“We recognize that there are a number of clinics operating, which do not register with FDA. Consumers are encouraged to contact FDA and the appropriate state authorities in their jurisdictions to report any potentially illegal or harmful activity related to stem cell based products. We also encourage patients and health care providers to report adverse events associated with cellular therapies to FDA.”
Does this mean the FDA soon will actually do something concrete to bring more clarity and order to the stem cell commercial arena?
I doubt it, at least most likely not any time soon. We’ll see if as indicated in the new FDA Commissioner’s blog post the upcoming policy statements from the agency in September and then in later months might clarify the regulatory path forward for stem cell offerings such as adipose stem cells as well as other big issues such as non-homologous use and minimal manipulation. One of the rare areas of relatively greater agreement amongst many of the various stakeholders involved in or discussing stem cell clinic practices is the desire for more clarity and consistency from the FDA.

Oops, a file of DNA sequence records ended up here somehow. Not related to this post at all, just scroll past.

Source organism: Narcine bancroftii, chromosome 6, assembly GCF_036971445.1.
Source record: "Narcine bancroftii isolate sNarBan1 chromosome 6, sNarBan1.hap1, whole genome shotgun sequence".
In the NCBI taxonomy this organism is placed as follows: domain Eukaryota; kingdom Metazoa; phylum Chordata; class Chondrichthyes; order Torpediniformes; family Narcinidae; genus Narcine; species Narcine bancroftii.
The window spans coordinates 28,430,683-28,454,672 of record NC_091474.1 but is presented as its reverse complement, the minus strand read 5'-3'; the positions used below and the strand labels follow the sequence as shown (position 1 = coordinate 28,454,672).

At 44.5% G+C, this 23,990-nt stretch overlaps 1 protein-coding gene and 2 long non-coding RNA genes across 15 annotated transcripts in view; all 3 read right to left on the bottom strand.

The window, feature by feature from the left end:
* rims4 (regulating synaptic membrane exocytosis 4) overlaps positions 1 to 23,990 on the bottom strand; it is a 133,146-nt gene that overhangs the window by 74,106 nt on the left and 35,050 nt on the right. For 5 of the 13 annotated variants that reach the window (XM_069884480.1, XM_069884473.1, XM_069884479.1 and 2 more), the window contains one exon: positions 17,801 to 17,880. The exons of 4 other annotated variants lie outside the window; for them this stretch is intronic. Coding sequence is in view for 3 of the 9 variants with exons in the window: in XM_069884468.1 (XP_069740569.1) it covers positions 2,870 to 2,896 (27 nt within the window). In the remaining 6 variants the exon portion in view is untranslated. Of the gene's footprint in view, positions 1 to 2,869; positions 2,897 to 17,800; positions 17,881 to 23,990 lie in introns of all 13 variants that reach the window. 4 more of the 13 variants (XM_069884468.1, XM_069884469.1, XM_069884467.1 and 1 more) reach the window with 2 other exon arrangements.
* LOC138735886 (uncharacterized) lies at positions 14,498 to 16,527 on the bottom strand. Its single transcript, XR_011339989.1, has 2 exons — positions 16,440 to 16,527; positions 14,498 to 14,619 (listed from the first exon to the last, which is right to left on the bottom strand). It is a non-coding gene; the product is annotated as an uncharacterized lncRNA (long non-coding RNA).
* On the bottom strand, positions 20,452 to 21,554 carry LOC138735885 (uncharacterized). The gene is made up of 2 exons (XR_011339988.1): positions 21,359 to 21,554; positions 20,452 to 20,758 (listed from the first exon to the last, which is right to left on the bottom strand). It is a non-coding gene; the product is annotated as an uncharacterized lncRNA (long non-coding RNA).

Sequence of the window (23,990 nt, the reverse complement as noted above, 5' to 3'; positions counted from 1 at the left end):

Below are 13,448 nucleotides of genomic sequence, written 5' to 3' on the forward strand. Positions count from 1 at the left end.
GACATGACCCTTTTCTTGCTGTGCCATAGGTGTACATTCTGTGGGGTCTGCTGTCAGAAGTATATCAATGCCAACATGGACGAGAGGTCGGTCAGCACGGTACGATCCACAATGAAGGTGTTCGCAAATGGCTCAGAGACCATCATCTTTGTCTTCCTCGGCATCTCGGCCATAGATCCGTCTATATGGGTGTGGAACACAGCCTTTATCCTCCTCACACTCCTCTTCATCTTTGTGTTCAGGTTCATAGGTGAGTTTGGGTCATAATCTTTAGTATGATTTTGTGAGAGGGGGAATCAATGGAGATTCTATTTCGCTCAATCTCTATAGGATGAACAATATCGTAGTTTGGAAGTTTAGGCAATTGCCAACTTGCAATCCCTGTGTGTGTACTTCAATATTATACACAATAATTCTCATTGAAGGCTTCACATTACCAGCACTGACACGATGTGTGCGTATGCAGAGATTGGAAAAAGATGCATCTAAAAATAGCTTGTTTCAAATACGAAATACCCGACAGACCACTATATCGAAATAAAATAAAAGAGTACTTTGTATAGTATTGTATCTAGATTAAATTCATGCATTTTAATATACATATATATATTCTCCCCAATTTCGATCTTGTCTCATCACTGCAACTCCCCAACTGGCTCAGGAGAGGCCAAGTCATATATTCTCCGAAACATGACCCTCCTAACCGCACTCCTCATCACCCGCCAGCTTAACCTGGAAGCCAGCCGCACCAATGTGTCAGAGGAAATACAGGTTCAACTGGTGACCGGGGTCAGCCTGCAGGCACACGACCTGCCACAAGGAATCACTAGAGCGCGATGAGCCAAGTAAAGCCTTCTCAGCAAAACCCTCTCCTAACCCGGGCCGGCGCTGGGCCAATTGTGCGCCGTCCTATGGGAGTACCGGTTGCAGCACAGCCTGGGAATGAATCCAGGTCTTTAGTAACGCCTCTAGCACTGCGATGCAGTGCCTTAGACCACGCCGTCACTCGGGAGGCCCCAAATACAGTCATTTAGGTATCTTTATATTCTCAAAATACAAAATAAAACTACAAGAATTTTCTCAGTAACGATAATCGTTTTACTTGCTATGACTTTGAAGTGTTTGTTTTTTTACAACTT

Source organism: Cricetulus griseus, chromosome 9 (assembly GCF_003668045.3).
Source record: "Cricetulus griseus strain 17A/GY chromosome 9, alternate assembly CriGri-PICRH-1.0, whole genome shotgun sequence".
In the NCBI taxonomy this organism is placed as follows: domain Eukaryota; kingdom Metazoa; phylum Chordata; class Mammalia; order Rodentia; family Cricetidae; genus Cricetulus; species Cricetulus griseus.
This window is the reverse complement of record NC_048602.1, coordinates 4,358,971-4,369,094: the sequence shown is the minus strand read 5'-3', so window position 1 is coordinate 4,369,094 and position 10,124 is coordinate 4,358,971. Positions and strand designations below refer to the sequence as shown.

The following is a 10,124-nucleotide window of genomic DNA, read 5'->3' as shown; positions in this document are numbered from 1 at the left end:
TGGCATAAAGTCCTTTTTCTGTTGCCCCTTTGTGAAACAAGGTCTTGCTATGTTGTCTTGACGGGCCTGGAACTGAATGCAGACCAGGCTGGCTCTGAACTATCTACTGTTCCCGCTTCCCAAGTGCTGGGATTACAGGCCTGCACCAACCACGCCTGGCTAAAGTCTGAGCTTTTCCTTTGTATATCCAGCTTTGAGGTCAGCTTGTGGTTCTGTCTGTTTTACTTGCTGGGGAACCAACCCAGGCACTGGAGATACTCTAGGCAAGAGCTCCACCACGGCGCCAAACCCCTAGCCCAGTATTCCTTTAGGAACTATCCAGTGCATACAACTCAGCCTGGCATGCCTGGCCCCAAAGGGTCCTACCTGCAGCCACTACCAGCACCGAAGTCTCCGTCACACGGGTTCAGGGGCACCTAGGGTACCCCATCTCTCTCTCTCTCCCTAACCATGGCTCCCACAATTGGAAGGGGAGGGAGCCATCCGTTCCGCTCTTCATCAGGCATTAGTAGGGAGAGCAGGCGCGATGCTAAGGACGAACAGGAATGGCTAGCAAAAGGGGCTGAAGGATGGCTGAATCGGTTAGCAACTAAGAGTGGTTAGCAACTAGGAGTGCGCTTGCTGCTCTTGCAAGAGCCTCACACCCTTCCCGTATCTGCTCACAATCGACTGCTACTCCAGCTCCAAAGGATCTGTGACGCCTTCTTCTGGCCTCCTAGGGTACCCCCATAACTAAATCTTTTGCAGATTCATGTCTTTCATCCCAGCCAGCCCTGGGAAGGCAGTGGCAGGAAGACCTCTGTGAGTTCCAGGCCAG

Will Kimera follow through and actually file suit against the University of Minnesota or Turner? If history is any guide, such threats almost always do not result in an actual lawsuit, but it’s possible. Regardless, I’d ask you readers a couple more questions: what is this situation telling us about the stem cell commercial arena today, and what risks and considerations are involved in being a public critic of specific commercial or other practices in the life sciences?
It’s definitely not for the faint of heart.
Note: This piece has been updated since its original posting with a few edits to reflect new information that arose in the comment thread including from Kimera’s Duncan Ross that Kimera may be more of a stem cell clinic-associated business (e.g. supplying cells to clinics) rather than a clinic itself.